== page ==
The FDA, under attack from Congress for its handling of the antibiotic Ketek, is now mandating new warnings for the drug, but may not have silenced its critics.
The FDA has announced that it has approved a new label for the sanofi-aventis drug containing a strengthened, boldfaced warning about the potential for liver injury. The warning tells physicians to monitor patients carefully for signs of liver injury, which can occur very rapidly -- in some cases, after the patient has taken just a few doses of the drug. Patients with myasthenia gravis are at heightened risk, according to the warning.
There have been 12 cases of acute liver failure connected to Ketek, resulting in four deaths and one liver transplant, and 23 cases of acute serious liver injury, Gerald DalPan of CDER's Office of Epidemiology and Surveillance, said. When the drug was approved, he said, premarket studies showed the risk of liver injury with Ketek to be similar to that of other antibiotics. But there have been charges of data falsification, prompting Sen. Chuck Grassley (R-Iowa), chairman of the Senate Finance Committee, and several other prominent members of Congress to condemn the FDA's handling of the matter.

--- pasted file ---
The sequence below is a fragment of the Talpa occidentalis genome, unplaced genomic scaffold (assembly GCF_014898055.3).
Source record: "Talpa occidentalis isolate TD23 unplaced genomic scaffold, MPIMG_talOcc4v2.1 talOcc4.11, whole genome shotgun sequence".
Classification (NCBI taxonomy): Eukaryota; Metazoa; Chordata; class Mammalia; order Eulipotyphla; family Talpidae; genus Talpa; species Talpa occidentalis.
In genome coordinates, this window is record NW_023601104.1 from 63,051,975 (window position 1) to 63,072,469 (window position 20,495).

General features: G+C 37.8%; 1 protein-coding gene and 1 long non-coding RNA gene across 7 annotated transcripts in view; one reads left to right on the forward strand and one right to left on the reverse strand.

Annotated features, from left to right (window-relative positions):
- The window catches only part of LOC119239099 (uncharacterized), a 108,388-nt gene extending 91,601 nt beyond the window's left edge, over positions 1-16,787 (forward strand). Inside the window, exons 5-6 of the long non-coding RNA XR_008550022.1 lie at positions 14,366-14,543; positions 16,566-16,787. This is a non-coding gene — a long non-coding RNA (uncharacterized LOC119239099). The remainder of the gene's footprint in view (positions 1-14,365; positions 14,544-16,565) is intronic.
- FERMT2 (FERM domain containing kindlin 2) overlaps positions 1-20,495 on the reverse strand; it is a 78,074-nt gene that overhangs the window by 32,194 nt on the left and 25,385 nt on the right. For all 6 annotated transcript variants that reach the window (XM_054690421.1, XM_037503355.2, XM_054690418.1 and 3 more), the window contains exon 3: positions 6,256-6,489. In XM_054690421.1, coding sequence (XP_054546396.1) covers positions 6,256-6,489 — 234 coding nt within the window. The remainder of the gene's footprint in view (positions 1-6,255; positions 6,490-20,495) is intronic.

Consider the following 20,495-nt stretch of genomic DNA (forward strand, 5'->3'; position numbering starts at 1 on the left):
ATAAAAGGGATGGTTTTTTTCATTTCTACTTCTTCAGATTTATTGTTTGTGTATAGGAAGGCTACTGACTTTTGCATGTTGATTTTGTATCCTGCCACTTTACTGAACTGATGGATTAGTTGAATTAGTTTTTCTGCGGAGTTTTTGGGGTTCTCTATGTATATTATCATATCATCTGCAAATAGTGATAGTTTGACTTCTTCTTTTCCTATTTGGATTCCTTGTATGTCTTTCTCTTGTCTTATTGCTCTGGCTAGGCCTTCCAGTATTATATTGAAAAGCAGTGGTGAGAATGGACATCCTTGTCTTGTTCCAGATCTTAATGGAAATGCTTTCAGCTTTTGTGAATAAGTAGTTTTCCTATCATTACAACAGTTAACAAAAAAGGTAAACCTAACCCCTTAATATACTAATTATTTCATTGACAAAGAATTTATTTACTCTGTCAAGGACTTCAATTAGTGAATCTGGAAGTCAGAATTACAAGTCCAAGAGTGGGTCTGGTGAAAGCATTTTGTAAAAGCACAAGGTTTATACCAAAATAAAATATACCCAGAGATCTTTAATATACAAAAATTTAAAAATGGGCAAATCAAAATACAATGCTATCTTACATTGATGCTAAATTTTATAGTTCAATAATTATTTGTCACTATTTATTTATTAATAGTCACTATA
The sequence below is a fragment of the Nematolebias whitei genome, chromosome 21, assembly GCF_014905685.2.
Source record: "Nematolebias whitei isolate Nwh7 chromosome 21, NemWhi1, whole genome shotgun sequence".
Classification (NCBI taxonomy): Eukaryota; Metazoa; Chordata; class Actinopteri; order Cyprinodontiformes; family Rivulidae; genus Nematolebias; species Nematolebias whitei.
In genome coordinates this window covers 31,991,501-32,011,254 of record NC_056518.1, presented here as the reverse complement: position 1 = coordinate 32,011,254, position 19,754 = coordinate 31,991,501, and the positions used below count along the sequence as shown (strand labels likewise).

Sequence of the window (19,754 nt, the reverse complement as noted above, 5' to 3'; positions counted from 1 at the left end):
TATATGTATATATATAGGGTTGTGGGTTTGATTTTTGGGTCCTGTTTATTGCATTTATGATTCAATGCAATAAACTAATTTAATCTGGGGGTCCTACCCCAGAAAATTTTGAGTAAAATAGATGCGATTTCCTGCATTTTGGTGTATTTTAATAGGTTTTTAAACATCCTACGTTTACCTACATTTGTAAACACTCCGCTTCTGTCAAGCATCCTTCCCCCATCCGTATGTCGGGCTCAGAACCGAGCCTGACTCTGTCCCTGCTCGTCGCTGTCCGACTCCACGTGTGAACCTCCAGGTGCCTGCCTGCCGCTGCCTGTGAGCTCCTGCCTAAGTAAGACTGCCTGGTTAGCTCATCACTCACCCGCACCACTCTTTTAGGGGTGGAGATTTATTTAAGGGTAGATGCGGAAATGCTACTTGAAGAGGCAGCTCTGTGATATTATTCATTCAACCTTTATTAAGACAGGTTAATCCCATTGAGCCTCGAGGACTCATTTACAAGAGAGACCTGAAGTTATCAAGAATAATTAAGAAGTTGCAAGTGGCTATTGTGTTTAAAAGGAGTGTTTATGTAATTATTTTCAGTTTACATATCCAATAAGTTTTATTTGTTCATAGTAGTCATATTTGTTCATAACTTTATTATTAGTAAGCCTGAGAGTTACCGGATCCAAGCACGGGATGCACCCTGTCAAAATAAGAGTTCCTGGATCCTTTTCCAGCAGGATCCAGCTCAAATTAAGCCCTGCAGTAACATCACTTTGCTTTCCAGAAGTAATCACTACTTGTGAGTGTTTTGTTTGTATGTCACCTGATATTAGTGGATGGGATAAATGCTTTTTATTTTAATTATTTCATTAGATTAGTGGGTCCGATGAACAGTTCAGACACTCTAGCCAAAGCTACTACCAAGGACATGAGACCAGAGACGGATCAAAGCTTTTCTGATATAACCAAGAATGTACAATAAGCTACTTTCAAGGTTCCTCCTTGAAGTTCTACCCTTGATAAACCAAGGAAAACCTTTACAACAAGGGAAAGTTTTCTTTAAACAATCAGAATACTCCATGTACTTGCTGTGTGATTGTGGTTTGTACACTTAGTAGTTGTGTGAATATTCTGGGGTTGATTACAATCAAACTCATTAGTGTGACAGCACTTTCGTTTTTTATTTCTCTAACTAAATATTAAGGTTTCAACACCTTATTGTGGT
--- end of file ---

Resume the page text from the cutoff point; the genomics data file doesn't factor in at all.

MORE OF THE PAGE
A statement issued by Grassley's office shortly after the FDA announcement indicates he is not satisfied with a strengthened warning. "Ketek is another example where the FDA accommodated a drugmaker and turned a blind eye to serious safety concerns," he said. "The FDA has become a great facilitator, giving the drugmakers what they want." (http://www.fdanews.com/did/5_128/)